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Six Things I Learned on an Eating Amsterdam Food Tour

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“What’s the main thing you think of when you think of Dutch food?”

Our group of five stood staring at each other. We really didn’t know how to respond to our guide. After a minute, I managed, “um, cheese?” After a few more seconds, “I think the beer is good,” said another of the participants.

So at the beginning of our Eating Amsterdam food tour, the sum total of our group’s knowledge was beer and cheese. We had a long way to go. Luckily, we had eight stops and four hours ahead of us walking through the Jordaan neighborhood to get a bit smarter. Here are six of the things I learned along the way.

Amsterdam Food Tour

Puffy pancakes are the breakfast of champions

Small Dutch pancakes on a plate with a cup of tea and a menu
The sugary goodness of puffy pancakes

Puffy pancakes (known as poffertjes in the Netherlands) are topped with an amazing combination of butter, powdered sugar, and maple syrup. It may sound like a lot of sweetness (that’s because it is), but it’s also heavenly. Something about the way the sugar melts into the syrup makes it impossible to stop eating these silver dollars of goodness.

In the U.S., we think of pancakes primarily as a breakfast food. But the Dutch have it right – poffertjes are perfect at breakfast, but they’re also great as a snack, for dinner, or pretty much any other time.

Indonesian food is a Dutch staple

Indonesian food
So much Indonesian goodness

Some of the best food in Amsterdam isn’t actually Dutch – it’s Indonesian. Full of spices and savory, salty goodness.

The Netherlands had a long (like, 350 years long) history as colonizers. When those colonies won their independence after World War II, many citizens made their way to the Netherlands in search of new opportunities. And, voilà, Amsterdam has reaped the rewards in the form of flavorful, fantastic Indonesian food.

On the Eating Amsterdam food tour, we stopped at a Surinamese/Indonesian shop for two treats. The first was a broodje pom, a sandwich with a delicious combination of slow-baked chicken, chili, and a root vegetable called Malanga that’s similar to a potato. It was soft, tangy, super filling. The second dish was bakabana, a fried plantain with peanut sauce. A little bit sweet and a little bit savory, and a lot delicious. I’m kind of a sucker for peanut sauce.

Herring is not as bad as it sounds

Platter of pickled herring, red onion, and pickles
Our flavorful platter of pickles, red onion, and herring

To say that I was not excited to try herring is an understatement. Our guide didn’t help when she told us a popular local saying – “If you haven’t tried herring here, you will regret it. If you have tried herring here, you will regret it.” So, yes, my expectations were low.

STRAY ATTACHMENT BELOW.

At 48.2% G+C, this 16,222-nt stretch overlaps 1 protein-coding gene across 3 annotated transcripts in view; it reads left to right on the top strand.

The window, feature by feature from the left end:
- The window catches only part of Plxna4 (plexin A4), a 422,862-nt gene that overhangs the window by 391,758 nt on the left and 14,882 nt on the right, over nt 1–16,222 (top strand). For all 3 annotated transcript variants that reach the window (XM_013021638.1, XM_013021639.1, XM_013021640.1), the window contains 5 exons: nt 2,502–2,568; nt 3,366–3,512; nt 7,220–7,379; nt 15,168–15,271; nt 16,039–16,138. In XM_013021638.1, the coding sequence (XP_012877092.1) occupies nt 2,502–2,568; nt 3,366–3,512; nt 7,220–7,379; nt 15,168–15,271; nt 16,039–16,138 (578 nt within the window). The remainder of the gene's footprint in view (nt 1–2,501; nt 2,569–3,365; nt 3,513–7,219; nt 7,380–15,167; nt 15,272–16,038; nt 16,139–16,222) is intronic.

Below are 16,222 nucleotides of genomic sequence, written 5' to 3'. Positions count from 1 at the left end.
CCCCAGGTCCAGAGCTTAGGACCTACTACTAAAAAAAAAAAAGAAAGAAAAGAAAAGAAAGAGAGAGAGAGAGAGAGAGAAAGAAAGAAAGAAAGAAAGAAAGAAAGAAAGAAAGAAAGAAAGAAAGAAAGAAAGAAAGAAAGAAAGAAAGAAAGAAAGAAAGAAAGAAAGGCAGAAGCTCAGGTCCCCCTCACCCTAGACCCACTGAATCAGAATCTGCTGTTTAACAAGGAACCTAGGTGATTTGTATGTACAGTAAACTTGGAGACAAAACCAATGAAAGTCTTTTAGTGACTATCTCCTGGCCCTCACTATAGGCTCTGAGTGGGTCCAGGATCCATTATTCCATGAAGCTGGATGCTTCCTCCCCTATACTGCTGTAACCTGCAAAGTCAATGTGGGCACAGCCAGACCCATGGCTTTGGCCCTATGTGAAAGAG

When the platter was presented to us – complete with red onions and pickles – I was not looking forward to it, but I felt like it was something I should try. So, I held my breath and dove in. You guys, herring is really not that bad. I was stunned by how light, fresh, and distinctly not-fishy-tasting it was. This definitely showed me that one of the benefits of a food tour is trying new things (in small quantities).

Amsterdam’s apple pie is older than America

Dutch apple pie
One of the most delicious desserts ever — traditional Dutch apple pie

As American as apple pie, huh? Not so fast.

In the Netherlands, apple pie has been part of the regular menu for 500 years. Stacked thick with apples and surrounded by a firm crust, the Dutch apple pie was easily the most delicious thing I ate on the Eating Amsterdam food tour. It was laced with cinnamon and raisins and served with fresh whipped cream. So delicious.

Menu and old-fashioned stove inside one of Amsterdam's brown cafes
The cute interior of a brown cafe

But what really pushed the experience over the edge was the setting – one of Amsterdam’s 400-year-old brown cafes. These traditional Dutch pubs are named for their dark wooden interiors, and many locals treat them like an extension of their living rooms. It really doesn’t get any more local or quintessentially, charmingly Dutch.

Red licorice isn’t real licorice

Jars of licorice
Lots of licorice to choose from

Licorice is a Dutch favorite. In fact, the average Dutch person eats 2 kilograms every year. It comes in hard and soft varieties. There are dozens of flavors, including traditional black with an anise-like taste, honey-flavored drops, and even a salty variety (just say “no”) – all of which you’ll get to try. But not red. The passionate candy store owner will leave no doubt in your mind that red isn’t real.

Some things just go better with beer

Bitterballen with mustard on a plate and a pint of beer

My first introduction to beer snacks happened earlier this year with some amazing fried bread in the Baltics, but Amsterdam takes fried goodness even further with bitterballen. Bitterballen are breaded balls of what is essentially gravy that are deep fried and served up with mustard and your favorite drink. These bite-sized treats are great pretty much any time of the day or night. Good on their own, they’re pretty darn amazing with a frothy beverage.

We were the guests of Eating Amsterdam. All opinions of the sugary, savory deliciousness are our own.

Have you been to Amsterdam? What was your favorite food there?

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